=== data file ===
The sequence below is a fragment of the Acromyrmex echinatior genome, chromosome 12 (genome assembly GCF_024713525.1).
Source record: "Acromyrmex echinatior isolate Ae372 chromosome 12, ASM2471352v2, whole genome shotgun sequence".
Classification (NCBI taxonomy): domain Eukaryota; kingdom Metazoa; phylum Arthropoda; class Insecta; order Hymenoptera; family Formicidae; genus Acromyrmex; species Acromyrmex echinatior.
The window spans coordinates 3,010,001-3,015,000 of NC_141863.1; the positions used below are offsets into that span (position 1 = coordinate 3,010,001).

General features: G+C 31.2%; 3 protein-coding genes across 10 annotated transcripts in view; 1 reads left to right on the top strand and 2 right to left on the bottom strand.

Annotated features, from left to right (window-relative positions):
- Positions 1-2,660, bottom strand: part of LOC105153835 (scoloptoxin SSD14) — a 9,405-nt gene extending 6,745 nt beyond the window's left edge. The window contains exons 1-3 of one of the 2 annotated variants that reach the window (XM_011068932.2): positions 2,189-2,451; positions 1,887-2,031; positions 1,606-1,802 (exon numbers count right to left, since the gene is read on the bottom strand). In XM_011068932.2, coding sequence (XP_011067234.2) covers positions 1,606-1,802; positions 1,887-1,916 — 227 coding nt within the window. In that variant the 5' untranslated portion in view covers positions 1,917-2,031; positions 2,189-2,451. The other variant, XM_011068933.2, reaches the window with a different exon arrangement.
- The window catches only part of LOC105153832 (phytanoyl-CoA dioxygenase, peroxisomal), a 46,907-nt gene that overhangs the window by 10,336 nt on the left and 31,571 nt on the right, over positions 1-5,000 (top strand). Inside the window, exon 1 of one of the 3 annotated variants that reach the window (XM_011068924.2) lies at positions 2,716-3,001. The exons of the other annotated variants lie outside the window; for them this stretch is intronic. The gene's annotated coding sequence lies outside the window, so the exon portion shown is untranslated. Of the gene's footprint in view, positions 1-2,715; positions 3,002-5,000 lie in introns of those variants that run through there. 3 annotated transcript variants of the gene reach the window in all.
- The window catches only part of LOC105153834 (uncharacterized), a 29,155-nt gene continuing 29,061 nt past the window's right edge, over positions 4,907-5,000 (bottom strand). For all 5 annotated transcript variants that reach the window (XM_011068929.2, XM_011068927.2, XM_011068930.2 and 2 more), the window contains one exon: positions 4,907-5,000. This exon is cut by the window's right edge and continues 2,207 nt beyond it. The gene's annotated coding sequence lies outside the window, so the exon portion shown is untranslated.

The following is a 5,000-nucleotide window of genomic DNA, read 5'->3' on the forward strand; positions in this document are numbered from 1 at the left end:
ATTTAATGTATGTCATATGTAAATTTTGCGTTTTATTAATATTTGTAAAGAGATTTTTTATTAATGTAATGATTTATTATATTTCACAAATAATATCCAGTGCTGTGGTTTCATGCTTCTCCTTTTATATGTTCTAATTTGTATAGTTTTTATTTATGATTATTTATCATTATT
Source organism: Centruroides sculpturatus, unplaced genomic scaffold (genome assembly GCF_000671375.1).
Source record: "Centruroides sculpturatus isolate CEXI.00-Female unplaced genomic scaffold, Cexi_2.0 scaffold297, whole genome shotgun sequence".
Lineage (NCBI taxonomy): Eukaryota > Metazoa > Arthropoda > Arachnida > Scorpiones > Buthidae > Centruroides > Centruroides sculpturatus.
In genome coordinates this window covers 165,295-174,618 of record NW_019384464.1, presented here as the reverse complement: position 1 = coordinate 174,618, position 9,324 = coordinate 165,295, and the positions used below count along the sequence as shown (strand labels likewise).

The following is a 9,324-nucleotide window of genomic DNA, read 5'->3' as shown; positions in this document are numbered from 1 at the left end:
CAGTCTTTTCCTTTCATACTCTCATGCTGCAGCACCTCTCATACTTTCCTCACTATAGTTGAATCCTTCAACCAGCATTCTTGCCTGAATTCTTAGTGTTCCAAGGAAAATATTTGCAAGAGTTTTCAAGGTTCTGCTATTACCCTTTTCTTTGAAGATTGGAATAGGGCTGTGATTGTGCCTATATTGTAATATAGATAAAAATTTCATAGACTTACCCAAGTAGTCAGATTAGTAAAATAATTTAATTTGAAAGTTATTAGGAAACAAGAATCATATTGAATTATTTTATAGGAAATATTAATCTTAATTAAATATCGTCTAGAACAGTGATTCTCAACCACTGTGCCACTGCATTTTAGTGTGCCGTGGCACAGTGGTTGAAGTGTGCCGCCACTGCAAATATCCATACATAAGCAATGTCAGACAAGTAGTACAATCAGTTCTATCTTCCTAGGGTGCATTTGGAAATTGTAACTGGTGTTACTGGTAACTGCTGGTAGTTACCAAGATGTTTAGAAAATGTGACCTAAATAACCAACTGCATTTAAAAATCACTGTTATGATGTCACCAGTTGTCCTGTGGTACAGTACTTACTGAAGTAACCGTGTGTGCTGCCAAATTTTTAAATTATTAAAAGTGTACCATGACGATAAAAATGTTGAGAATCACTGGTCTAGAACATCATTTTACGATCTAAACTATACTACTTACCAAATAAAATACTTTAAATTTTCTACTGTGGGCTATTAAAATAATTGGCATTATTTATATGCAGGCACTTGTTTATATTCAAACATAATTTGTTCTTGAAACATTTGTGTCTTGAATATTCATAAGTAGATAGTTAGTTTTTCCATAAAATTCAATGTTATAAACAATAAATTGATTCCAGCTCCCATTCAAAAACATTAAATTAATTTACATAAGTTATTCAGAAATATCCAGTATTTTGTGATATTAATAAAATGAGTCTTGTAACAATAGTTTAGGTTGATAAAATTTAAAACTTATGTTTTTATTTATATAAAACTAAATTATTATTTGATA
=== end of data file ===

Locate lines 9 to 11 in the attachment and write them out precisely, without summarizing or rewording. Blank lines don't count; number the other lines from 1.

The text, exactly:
- The window catches only part of LOC105153834 (uncharacterized), a 29,155-nt gene continuing 29,061 nt past the window's right edge, over positions 4,907-5,000 (bottom strand). For all 5 annotated transcript variants that reach the window (XM_011068929.2, XM_011068927.2, XM_011068930.2 and 2 more), the window contains one exon: positions 4,907-5,000. This exon is cut by the window's right edge and continues 2,207 nt beyond it. The gene's annotated coding sequence lies outside the window, so the exon portion shown is untranslated.

The following is a 5,000-nucleotide window of genomic DNA, read 5'->3' on the forward strand; positions in this document are numbered from 1 at the left end:
ATTTAATGTATGTCATATGTAAATTTTGCGTTTTATTAATATTTGTAAAGAGATTTTTTATTAATGTAATGATTTATTATATTTCACAAATAATATCCAGTGCTGTGGTTTCATGCTTCTCCTTTTATATGTTCTAATTTGTATAGTTTTTATTTATGATTATTTATCATTATT